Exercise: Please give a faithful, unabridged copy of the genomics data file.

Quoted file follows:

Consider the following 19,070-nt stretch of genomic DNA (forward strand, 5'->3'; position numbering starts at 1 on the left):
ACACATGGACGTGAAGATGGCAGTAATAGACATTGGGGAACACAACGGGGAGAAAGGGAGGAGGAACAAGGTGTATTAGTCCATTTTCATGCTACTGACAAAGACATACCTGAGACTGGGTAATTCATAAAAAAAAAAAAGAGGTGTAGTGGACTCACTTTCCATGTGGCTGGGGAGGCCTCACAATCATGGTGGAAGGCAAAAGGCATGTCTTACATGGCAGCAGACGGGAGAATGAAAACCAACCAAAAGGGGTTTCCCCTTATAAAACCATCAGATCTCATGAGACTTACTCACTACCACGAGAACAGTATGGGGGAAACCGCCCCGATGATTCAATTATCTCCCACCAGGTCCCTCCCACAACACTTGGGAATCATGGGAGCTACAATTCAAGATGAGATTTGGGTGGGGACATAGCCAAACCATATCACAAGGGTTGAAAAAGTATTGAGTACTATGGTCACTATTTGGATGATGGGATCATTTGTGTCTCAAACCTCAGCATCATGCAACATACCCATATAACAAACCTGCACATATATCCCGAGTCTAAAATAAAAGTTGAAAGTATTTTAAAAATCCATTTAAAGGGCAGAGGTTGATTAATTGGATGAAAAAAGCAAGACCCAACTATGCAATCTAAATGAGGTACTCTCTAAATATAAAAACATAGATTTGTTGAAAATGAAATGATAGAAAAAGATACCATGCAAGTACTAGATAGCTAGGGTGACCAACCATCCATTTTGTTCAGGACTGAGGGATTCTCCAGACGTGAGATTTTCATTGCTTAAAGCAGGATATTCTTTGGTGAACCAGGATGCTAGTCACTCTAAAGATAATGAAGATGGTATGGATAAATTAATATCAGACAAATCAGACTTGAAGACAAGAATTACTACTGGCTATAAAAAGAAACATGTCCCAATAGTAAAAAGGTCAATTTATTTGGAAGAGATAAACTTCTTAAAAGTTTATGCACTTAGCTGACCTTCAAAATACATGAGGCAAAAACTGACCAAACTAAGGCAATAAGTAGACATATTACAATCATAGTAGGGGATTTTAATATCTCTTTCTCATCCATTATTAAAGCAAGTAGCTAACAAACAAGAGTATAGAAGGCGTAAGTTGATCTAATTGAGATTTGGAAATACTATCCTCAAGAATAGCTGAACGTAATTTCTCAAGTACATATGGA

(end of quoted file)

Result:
Consider the following 19,070-nt stretch of genomic DNA (forward strand, 5'->3'; position numbering starts at 1 on the left):
ACACATGGACGTGAAGATGGCAGTAATAGACATTGGGGAACACAACGGGGAGAAAGGGAGGAGGAACAAGGTGTATTAGTCCATTTTCATGCTACTGACAAAGACATACCTGAGACTGGGTAATTCATAAAAAAAAAAAAGAGGTGTAGTGGACTCACTTTCCATGTGGCTGGGGAGGCCTCACAATCATGGTGGAAGGCAAAAGGCATGTCTTACATGGCAGCAGACGGGAGAATGAAAACCAACCAAAAGGGGTTTCCCCTTATAAAACCATCAGATCTCATGAGACTTACTCACTACCACGAGAACAGTATGGGGGAAACCGCCCCGATGATTCAATTATCTCCCACCAGGTCCCTCCCACAACACTTGGGAATCATGGGAGCTACAATTCAAGATGAGATTTGGGTGGGGACATAGCCAAACCATATCACAAGGGTTGAAAAAGTATTGAGTACTATGGTCACTATTTGGATGATGGGATCATTTGTGTCTCAAACCTCAGCATCATGCAACATACCCATATAACAAACCTGCACATATATCCCGAGTCTAAAATAAAAGTTGAAAGTATTTTAAAAATCCATTTAAAGGGCAGAGGTTGATTAATTGGATGAAAAAAGCAAGACCCAACTATGCAATCTAAATGAGGTACTCTCTAAATATAAAAACATAGATTTGTTGAAAATGAAATGATAGAAAAAGATACCATGCAAGTACTAGATAGCTAGGGTGACCAACCATCCATTTTGTTCAGGACTGAGGGATTCTCCAGACGTGAGATTTTCATTGCTTAAAGCAGGATATTCTTTGGTGAACCAGGATGCTAGTCACTCTAAAGATAATGAAGATGGTATGGATAAATTAATATCAGACAAATCAGACTTGAAGACAAGAATTACTACTGGCTATAAAAAGAAACATGTCCCAATAGTAAAAAGGTCAATTTATTTGGAAGAGATAAACTTCTTAAAAGTTTATGCACTTAGCTGACCTTCAAAATACATGAGGCAAAAACTGACCAAACTAAGGCAATAAGTAGACATATTACAATCATAGTAGGGGATTTTAATATCTCTTTCTCATCCATTATTAAAGCAAGTAGCTAACAAACAAGAGTATAGAAGGCGTAAGTTGATCTAATTGAGATTTGGAAATACTATCCTCAAGAATAGCTGAACGTAATTTCTCAAGTACATATGGA